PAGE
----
People living in cities have more mobility options than ever before. In addition to ‘traditional’ travel modes such as walking, biking, public transit (both formal and informal), and taxi, a new wave of innovative, private sector-led technology-enabled services—like ridesourcing, car-sharing, bike-sharing, and scooter-sharing—are creating an increasingly diverse urban transport landscape. These services are also becoming more common in low- and middle-income countries, where they join an already complex and only semi-planned system of transport modes, often provided by fragmented, undercapitalized, and underregulated private providers.
While expanding travel choices, this complexity and fragmentation often comes at a cost to cities and their residents:
- For cities, lack of integration among different mobility services can create overlaps and counterproductive competition in the market, with an adverse impact on safety, comfort, and environmental and operational efficiency. In addition, these chaotic, uncoordinated urban transport markets tend to leave many users behind, especially the poorest and most vulnerable.
- For travelers, choosing the right option often requires gathering and comparing (often incomplete) information from different sources, purchasing separate tickets or subscriptions for different stages of the journey, etc.—just for a single trip. When travelers bear the full cost of planning, booking, paying for, and navigating multiple modes, it’s no wonder that they default to private vehicles that provide door-to-door service without the need for multiple, multi-modal transfers—even when this option comes at a high monetary and environmental cost.
Therefore, Adapting Mobility-as-a-Service for Developing Cities: A Context-Sensitive Approach, demonstrates how the concept of Mobility-as-a-Service (MaaS) can provide this framework in the context of developing cities.Our new report,
While there are multiple definitions of MaaS, most share a common vision to upend the need for ownership (of a car, motorcycle, or other mobility modes), and instead empower users to access the most optimal mode (or modes) of travel on a trip-by-trip basis.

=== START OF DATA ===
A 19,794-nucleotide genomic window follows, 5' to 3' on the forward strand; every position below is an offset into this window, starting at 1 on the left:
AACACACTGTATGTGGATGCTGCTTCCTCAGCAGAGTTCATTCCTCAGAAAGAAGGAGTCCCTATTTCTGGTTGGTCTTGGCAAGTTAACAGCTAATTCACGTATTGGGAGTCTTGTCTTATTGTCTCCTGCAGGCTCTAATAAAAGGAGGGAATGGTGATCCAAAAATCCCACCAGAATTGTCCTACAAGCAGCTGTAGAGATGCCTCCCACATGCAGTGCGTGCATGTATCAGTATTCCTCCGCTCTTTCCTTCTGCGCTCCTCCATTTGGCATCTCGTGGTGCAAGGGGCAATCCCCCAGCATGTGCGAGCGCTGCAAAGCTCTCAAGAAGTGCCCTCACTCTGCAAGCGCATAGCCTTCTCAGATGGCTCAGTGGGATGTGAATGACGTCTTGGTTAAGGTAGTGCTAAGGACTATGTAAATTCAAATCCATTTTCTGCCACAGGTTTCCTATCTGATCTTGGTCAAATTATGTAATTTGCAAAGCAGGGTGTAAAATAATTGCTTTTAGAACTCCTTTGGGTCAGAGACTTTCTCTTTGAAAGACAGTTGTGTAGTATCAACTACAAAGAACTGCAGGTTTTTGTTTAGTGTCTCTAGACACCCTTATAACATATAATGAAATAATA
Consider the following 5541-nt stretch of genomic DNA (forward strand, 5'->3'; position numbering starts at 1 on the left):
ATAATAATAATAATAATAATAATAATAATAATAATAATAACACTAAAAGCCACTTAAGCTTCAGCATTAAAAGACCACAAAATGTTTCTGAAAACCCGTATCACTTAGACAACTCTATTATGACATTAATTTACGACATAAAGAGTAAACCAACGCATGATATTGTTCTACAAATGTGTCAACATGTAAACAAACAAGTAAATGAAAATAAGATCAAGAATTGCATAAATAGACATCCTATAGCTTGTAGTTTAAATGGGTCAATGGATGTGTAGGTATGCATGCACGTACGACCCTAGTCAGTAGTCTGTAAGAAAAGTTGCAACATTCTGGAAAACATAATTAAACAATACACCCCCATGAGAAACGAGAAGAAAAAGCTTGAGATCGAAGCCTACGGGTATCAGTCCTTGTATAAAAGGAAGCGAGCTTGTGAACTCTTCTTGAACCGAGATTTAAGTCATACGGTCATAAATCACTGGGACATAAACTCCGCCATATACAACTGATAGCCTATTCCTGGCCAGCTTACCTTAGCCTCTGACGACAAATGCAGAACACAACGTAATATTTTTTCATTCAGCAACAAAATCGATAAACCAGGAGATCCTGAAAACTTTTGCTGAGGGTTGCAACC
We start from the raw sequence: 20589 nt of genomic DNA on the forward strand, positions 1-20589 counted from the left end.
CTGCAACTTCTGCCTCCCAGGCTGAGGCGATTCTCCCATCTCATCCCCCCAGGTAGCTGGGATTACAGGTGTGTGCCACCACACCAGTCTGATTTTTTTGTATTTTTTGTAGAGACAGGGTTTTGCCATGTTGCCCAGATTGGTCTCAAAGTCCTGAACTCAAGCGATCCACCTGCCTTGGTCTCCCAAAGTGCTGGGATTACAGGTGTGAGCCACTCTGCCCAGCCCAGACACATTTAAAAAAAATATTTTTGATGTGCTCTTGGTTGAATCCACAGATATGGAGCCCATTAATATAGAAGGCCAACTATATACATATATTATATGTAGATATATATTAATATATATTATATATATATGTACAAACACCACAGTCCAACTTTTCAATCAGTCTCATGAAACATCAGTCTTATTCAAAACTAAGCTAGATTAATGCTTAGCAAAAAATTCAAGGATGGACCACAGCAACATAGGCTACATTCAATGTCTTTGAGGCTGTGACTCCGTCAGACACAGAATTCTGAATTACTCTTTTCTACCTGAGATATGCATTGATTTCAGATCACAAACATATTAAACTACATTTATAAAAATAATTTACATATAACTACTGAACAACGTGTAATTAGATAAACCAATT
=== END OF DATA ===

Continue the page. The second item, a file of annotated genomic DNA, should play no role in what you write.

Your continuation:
To achieve this,(see Figure). MaaS is a single interface where users can plan, book, and pay for a wide range of mobility services to meet any travel need. This transfers the burden of integrating multimodal travel from the traveler to the MaaS provider, thus minimizing the inefficiencies and additional costs of users having to navigating between a myriad of fragmented transport services.
For cities, this provides a new opportunity for planning holistic urban mobility systems rather than regulating each mobility service independently. To reap the greatest benefits, city governments must quickly equip themselves to (1) understand the challenges and opportunities of multimodal integration in an increasingly data- and technology-driven mobility market and (2) create a governance and regulatory framework that provides clear signals for how the transport system should evolve to support broader social, environmental, and economic goals.
To achieve this, the public sector must create the right enabling environment for information exchange and create a level playing field for all modes and operators. A MaaS governance model must be outcomes- and goals-oriented so that policies such as pricing and space allocation can apply across modes but incentivize the most efficient and sustainable options. This will require the public sector to act as a facilitator and will rely on the development of analytical capacity, flexibility to try new models, and willingness to reform the regulatory environment.
With the right visioning from the public sector, the implementation of MaaS could catalyze efforts to expand inclusive access and bridge the digital divide in emerging economies. On the other hand, without government leadership, MaaS’s reliance on technology could exacerbate mobility and digital equity issues.To make a meaningful and positive impact in developing cities, MaaS must meet the needs of all urban travelers, not just the higher-income users of current technology-enabled mobility services. Here again, the public sector can play an important part by implementing policies and regulations that will help improve the affordability of MaaS and expand its coverage. Furthermore,